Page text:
Small is Beautiful
This is the title of the influential book published in 1973 by the economist E.F. Schumacher. He promoted appropriate technologies meaning technologies that can be applied locally on a small scale to address the important needs of the inhabitants in a sustainable manner. This philosophy applied to localized energy generation is often used as a justification for renewable energy sources. For example, homes, farms and even whole communities could be electrically self sufficient, generating their own electricity by solar panels and wind turbines in contrast to drawing from a large power grid and thus, supporting an “off-the-grid” life style.
The wide commercial availability of solar panels and wind turbines of all sizes at affordable prices make this possible. Granted some aspects of this life style may not be easy or convenient nevertheless a significant number of individuals in developed countries have achieved this for a variety of environmental, ideological and personal reasons.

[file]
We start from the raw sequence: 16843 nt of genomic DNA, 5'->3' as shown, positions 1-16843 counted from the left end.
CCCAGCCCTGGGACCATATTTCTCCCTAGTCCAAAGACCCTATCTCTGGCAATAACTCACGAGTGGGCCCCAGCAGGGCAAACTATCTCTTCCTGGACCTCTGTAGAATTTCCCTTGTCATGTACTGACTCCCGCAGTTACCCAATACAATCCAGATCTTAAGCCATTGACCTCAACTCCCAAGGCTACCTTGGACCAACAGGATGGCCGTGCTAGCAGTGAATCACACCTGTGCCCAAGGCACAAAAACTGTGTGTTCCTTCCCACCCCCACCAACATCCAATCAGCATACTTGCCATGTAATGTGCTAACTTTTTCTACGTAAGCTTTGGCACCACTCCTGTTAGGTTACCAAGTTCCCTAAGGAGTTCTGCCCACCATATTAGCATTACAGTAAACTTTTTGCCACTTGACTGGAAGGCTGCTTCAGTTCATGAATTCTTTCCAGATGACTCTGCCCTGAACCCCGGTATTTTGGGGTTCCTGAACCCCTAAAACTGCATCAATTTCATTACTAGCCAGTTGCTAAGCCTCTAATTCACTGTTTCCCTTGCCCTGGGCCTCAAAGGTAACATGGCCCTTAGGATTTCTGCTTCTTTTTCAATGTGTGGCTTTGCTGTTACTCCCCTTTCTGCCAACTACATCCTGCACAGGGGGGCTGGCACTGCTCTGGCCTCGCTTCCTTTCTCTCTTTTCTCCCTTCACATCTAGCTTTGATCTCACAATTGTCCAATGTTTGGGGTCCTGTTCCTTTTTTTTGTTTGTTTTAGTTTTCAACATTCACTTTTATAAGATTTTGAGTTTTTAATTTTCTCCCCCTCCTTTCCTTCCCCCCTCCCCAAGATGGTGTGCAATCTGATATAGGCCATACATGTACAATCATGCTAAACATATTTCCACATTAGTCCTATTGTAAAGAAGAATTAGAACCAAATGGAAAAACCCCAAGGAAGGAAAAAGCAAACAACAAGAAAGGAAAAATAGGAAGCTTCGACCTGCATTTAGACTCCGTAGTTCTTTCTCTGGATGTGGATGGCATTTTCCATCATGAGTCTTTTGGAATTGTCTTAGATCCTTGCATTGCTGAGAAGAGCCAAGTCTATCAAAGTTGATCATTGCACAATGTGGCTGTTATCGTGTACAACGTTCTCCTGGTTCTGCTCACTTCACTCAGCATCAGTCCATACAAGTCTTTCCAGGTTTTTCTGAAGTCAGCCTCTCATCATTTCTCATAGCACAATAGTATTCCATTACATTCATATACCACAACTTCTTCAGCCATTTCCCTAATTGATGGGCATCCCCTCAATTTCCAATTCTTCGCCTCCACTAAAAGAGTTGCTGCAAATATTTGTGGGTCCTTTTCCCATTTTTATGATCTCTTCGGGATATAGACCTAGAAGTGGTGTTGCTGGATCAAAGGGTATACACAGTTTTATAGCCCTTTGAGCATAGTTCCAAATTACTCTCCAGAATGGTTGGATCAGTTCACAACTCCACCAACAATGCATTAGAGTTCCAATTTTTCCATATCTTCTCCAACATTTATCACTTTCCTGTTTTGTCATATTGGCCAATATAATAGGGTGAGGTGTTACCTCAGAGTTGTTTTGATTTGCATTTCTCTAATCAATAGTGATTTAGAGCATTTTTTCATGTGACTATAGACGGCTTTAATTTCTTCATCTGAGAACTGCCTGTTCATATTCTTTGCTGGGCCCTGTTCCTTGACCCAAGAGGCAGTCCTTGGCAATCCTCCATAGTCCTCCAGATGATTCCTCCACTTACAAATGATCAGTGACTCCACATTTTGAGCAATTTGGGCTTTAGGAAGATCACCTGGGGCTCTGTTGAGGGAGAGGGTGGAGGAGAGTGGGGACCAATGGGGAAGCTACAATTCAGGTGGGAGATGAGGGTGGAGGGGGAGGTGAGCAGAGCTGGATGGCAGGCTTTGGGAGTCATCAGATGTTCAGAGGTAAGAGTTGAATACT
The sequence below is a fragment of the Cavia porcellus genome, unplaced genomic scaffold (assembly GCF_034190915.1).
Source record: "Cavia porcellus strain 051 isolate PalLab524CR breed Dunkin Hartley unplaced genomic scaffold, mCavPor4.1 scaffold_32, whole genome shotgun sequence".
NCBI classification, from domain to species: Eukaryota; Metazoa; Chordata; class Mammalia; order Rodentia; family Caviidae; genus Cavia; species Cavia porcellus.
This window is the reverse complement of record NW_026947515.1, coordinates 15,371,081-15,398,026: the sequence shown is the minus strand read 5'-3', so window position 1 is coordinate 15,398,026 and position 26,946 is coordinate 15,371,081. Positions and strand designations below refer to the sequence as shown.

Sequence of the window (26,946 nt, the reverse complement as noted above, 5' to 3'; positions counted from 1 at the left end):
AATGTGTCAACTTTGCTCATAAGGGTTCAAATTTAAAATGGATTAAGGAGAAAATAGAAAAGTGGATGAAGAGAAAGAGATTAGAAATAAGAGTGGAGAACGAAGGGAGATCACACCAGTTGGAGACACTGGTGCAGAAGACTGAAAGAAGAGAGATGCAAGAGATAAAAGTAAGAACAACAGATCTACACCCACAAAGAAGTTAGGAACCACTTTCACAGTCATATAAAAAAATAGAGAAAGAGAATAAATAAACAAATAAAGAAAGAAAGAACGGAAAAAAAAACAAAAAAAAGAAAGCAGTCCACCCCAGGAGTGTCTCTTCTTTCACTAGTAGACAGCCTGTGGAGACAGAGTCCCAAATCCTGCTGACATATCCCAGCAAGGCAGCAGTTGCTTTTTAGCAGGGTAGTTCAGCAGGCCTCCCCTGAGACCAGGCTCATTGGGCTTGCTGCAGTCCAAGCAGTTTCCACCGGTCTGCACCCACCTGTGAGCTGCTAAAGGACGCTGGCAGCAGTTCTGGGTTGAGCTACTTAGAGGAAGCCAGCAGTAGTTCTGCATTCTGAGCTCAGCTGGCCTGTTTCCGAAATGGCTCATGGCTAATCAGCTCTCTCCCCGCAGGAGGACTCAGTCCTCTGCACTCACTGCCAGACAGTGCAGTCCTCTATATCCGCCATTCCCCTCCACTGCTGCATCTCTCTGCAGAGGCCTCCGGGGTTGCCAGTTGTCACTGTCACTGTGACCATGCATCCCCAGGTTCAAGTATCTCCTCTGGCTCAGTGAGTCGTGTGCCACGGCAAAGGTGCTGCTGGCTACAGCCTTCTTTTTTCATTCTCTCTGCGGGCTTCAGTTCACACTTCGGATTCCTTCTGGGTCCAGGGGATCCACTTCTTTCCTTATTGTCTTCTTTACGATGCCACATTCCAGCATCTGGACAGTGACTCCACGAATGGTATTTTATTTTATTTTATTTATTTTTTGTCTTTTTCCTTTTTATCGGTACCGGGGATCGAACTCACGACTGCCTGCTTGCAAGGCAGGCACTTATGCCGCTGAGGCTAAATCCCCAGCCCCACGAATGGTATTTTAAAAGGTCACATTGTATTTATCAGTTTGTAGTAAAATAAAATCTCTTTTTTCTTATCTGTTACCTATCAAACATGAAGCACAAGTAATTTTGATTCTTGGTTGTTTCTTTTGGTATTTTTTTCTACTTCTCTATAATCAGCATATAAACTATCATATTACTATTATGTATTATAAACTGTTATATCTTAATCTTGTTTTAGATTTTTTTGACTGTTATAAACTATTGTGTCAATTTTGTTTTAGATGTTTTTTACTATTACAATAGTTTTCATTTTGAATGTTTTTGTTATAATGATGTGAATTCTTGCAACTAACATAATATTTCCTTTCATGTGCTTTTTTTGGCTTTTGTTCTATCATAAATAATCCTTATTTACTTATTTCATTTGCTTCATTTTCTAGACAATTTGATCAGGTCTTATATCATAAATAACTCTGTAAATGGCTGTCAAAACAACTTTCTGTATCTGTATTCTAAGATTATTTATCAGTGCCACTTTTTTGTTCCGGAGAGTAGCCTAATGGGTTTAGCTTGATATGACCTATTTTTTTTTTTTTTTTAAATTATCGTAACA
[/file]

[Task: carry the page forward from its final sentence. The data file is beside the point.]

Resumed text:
In many developing countries, off-the-grid is not a choice but a fact of daily life. About 1.5 billion people in these areas have no access to grid electricity. Schumacher’s ideas of local power sourcing would appear have the best application in such less developed areas. The tendency is to use solar panels, wind turbines and biofuels in those places as appropriate technologies for power supply.